“Simba!” Lekey tried to call out, whispering instead.
His heart was beating louder than the Ameru drums in a Njuri Njeke celebration. There were no trees nearby where he could have climbed. And before he could conjure his way out of it, she appeared. Her eyes firmly focused on him giving away her intentions. An enraged lioness who had just lost her cub to hyenas. There was no pecking order as to whom she would unleash her wrath on. Lekey was no match for her. He could not outrun her and if this was an early initiation then he was never going to become a Moran. The initiation required skill, wit and a few age-mates backing you. His knees buckled and the once outspoken warrior wet himself as he collapsed to his knees. From the iota of strength left in his subdued body, he clenched his fist and wildly swung his rungu hoping for a lucky blow. His death was fast and cruel though she did not devour him. It was pure murder; a retaliation. His body lay lifeless with the beads sparsely scattered on the red soil. There was blood on his braids and his shuka. She must have drunk his blood.
Simba had witnessed this from a distance and barked his lungs out. His bark loud and assertive but it gradually declined into a whine. He had slowly realized that he had just lost his master. He sat there hoping his mind had played tricks on him and Lekey would get up call his name and play with his ears like he always did. He didn’t. And so he ran home alone. He was sad when he got to the homestead and being an evening, no one took notice. It was not until everyone had finished their chores from feeding the cows to fetching water that Mzee Lemangen sent out Lengosek to ask Lekey to join him in his hut. Lengosek had finished milking the cows when he decided to pass by Lekey’s newly constructed hut to tease him. No one was in. There was nothing unusual until a frantic call from outside the homestead got his attention. A passer by walking home from the market had found Lekey dead by the roadside and rushed to his home, bearing the heartbreaking news. No one really could comprehend his fate.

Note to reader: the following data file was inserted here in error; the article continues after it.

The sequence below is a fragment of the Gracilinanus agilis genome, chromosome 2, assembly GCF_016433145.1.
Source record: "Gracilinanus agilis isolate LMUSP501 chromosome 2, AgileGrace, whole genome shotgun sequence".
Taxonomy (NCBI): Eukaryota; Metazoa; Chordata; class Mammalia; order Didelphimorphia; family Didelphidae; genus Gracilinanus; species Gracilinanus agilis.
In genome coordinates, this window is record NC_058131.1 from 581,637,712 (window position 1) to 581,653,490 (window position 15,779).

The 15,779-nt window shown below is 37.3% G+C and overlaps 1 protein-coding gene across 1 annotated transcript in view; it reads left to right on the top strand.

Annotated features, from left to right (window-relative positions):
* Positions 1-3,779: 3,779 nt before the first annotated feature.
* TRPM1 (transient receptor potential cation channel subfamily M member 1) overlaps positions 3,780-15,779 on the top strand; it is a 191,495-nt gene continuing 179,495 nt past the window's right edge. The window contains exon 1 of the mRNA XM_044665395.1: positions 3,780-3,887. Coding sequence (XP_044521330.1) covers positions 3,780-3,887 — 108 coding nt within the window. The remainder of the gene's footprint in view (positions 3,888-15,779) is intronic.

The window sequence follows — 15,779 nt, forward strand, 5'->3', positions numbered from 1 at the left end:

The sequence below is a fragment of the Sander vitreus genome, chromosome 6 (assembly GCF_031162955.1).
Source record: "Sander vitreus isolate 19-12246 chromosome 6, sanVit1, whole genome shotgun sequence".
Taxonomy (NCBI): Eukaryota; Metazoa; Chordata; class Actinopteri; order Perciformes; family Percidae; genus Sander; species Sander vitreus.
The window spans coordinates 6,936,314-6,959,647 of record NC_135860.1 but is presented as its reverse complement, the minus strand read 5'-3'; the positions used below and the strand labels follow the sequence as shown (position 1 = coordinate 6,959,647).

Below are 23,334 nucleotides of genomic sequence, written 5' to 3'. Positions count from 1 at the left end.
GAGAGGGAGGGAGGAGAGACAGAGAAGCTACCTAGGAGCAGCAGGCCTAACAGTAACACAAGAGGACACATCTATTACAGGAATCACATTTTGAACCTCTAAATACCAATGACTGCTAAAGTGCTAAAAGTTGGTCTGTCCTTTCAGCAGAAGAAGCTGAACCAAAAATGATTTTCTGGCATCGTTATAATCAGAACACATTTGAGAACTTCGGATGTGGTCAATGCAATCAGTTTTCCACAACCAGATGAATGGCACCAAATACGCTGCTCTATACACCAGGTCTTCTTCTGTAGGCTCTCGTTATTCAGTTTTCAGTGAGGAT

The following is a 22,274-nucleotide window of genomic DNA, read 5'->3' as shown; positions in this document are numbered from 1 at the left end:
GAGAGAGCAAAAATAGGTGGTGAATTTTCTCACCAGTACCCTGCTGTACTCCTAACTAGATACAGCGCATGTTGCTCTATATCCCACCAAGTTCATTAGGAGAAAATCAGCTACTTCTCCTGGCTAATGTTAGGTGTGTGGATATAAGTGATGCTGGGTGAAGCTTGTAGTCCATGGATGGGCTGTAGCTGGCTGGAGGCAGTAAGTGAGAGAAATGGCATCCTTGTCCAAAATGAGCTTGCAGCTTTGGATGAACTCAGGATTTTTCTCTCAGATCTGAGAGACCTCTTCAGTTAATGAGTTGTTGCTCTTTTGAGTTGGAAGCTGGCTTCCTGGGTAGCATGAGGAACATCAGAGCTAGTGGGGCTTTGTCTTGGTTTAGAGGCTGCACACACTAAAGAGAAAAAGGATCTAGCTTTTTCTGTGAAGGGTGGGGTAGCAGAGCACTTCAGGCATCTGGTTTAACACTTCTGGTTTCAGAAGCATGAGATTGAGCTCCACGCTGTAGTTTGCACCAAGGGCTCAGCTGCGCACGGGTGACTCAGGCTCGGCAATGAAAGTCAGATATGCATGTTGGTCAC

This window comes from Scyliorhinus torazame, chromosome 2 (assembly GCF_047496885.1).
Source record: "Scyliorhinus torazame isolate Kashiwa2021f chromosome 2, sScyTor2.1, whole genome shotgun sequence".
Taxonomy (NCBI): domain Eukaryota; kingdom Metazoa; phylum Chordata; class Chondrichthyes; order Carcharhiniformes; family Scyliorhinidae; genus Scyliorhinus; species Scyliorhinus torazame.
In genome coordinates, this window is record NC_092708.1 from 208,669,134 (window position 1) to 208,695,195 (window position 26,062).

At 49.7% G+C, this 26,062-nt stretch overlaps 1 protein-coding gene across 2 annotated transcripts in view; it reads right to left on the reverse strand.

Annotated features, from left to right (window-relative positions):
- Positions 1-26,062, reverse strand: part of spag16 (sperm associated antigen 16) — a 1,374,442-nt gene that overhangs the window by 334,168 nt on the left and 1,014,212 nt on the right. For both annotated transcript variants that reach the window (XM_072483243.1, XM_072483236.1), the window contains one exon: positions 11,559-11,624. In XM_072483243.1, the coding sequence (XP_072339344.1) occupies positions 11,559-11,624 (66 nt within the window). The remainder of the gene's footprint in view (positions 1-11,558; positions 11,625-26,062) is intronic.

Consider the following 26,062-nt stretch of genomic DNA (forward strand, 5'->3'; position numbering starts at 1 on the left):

Mzee Lemangen like many other African men had many wives. He had three, and all three wives had given him seven children with the third wife expectant and due in a few weeks. It was not all gloomy after all, or so he hoped. He had just lost his eldest son and the ancestors were about to bless him with another. A son, he hoped. Tribesmen never tire of sons. They call them warriors and he wanted an army. Life in the village had changed drastically. More and more conservative cultures were dieing and the Samburu’s was no different. He had held countless meetings with the council of elders to instill discipline and morals back to the community but it was a difficult task. Mzee Lemangen sometimes felt his predicaments were rather harsh and he constantly wondered why the gods hated him most. Misfortune seemed to ghost around his homestead probably as a payback to all the sins his forefathers and earlier generations had committed.